Datacentre density and power requirements are going up. As a result, more and better backup power is needed. Many data centres, however, have only limited space available. A very compact and powerful uninterruptible power supply (UPS) can often remedy the situation. To choose the right one, small and medium-sized data centres must consider cooling, redundancy, efficiency, architectures, and more.
New applications such as high-performance computing and artificial intelligence are shaping the design and operation of small and medium-sized data centres. As energy prices rise and budgets tighten, more efficient operation is necessary. One way to reduce costs, save space, and lower energy consumption is to put more IT resources into each rack.
But this creates challenges. Additional UPS requirements can cause floor space constraints unless the density of the deployed UPS keeps pace with the new IT equipment it supports. Datacentre architecture also influences the capabilities a UPS system should offer. Consequently, choosing a backup power solution for high-density applications requires consideration of the technologies in both the data centre and the UPS.
HPC, AI, and density
Big data analytics, machine learning, and AI are forcing data centre power infrastructure to adapt. High-performance computing (HPC) platforms usually include GPUs and CPUs working in parallel to handle these new workloads. This can mean new racks full of high-end GPUs that excel at floating-point calculations for applications such as medical diagnostics. Per-rack density rises dramatically with HPC, up to 20-30 kW and more. Over 50% of respondents in the survey “The Infrastructure Imperative” conducted by 451 Research reported operating high-density HPC data centre infrastructure.
Converged and hyper-converged infrastructure
Converged infrastructure (CI) and hyper-converged infrastructure (HCI) are two further trends we are seeing alongside—and in some cases in combination with—HPC. These architectures do not impact density so much but they have implications for the reliability required of a UPS system.
CI is usually seen as large rack-scale platforms that merge compute, storage, and networking as a complete solution. HCI, on the other hand, is available as 1U or 2U rack units that include a multi-core server and a local storage array. The main architectural difference is that in CI, storage attaches directly to the physical server. HCI, in contrast, shares storage across all virtual machines (VMs).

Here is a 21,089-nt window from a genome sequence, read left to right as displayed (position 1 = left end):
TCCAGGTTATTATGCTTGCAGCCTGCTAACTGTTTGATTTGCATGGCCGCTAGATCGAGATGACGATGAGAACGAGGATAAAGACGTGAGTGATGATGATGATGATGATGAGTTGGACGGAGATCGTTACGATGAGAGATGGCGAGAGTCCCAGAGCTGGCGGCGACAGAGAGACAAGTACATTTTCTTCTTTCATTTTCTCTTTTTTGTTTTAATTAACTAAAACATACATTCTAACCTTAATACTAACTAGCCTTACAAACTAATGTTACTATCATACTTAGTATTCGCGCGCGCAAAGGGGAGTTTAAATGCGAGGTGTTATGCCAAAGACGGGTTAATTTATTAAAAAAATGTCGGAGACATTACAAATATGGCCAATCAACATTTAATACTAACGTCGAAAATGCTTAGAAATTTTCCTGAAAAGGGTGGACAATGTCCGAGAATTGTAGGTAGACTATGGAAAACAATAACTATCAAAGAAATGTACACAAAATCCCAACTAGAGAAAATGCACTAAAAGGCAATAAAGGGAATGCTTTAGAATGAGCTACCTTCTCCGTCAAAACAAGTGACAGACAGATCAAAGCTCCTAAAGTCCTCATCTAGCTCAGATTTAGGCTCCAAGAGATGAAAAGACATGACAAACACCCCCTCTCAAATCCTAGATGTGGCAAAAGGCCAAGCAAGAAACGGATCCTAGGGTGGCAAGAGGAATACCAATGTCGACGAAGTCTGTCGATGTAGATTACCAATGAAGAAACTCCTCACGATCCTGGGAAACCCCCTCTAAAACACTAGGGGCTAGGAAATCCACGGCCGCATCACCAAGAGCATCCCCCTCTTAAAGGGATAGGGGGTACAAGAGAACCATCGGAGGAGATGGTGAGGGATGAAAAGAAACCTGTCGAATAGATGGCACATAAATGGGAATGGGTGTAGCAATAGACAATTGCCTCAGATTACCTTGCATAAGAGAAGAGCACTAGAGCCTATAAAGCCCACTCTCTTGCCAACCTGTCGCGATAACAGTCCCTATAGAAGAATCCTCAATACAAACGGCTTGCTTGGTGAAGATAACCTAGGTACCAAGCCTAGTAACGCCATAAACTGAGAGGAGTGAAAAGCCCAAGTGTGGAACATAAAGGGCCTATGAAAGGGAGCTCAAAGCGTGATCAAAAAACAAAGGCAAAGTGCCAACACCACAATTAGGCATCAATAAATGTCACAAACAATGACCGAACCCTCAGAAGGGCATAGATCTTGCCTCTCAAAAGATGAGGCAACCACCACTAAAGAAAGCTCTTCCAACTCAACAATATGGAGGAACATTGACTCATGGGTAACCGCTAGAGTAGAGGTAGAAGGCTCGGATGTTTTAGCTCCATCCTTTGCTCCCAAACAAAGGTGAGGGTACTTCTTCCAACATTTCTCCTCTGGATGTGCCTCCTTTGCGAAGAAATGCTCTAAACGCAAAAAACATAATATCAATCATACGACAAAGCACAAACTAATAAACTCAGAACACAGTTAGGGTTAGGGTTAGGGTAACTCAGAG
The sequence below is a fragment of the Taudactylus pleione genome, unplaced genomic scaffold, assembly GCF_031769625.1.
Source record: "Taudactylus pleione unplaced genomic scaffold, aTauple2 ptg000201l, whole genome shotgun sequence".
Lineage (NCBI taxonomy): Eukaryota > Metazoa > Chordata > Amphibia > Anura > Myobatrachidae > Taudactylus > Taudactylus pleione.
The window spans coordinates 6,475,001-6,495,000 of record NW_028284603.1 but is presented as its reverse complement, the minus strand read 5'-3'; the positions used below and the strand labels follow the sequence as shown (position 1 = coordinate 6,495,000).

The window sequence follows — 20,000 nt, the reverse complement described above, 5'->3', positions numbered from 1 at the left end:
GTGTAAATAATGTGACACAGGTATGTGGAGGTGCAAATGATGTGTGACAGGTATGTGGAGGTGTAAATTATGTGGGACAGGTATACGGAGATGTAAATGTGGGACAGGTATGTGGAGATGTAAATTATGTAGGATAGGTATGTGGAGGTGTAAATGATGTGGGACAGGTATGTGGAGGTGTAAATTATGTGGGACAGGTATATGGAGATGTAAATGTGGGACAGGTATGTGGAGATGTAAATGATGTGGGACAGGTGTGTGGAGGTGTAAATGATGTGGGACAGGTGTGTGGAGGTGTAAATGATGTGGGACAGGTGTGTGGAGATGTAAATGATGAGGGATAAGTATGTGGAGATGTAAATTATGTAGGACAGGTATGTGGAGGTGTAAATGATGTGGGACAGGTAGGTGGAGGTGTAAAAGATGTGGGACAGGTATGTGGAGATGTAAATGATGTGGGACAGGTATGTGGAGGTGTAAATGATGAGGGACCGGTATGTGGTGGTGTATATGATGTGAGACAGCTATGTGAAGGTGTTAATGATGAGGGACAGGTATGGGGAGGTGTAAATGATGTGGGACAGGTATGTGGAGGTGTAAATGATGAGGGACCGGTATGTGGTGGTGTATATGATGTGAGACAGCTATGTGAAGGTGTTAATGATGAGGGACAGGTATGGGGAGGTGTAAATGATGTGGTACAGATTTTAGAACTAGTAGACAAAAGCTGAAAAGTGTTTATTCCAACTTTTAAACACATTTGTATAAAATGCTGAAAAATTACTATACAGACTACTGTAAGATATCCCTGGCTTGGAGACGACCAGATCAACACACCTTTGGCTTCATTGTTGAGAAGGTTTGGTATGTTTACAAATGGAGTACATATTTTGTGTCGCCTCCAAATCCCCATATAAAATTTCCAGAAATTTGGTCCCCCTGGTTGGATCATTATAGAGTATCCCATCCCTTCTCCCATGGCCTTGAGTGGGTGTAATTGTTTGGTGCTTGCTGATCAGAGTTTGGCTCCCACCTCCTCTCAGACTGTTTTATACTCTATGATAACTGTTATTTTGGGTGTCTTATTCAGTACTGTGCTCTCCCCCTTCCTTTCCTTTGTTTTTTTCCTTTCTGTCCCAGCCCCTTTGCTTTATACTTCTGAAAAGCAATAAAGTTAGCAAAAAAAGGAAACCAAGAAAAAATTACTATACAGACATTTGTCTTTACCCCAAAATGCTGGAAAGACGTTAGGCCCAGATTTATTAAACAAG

As much as half of data centres are now using the hyper-converged infrastructure. In these virtualized, high-density IT environments, a power outage can have a much wider impact than it would in a non-converged environment. Consequently, the reliability of the UPS and features such as +1 redundancy operation is crucial in these scenarios.
Power as a major cause of downtime
The most frequent cause of data centre outages is power—by a considerable margin. A study by the Uptime Institute claims that 37% of outages are caused by power issues, while the next-most-frequent cause (software and IT systems) is only to blame for 22% of such incidents.
One phenomenon that may be contributing to these outages is “creeping criticality”: this can occur when infrastructure silently crosses the threshold of criticality due to increasing resiliency needs while power infrastructure remains unchanged. Rising density caused by the gradual implementation of more HPC or HCI can produce this type of situation.
And data centre downtime is costly: over 10% of recent incidents resulted in costs of over $1 million. All the more reason to examine UPS requirements closely.
The right type of UPS for mission-critical data
The three major types of uninterruptible power systems available today are standby, line-interactive, and online. The first two may involve limitations in the way that they correct power quality anomalies from the supply such as long switchover times (25ms) in the event of an outage, which disqualifies them for most mission-critical applications in small and medium-sized data centres.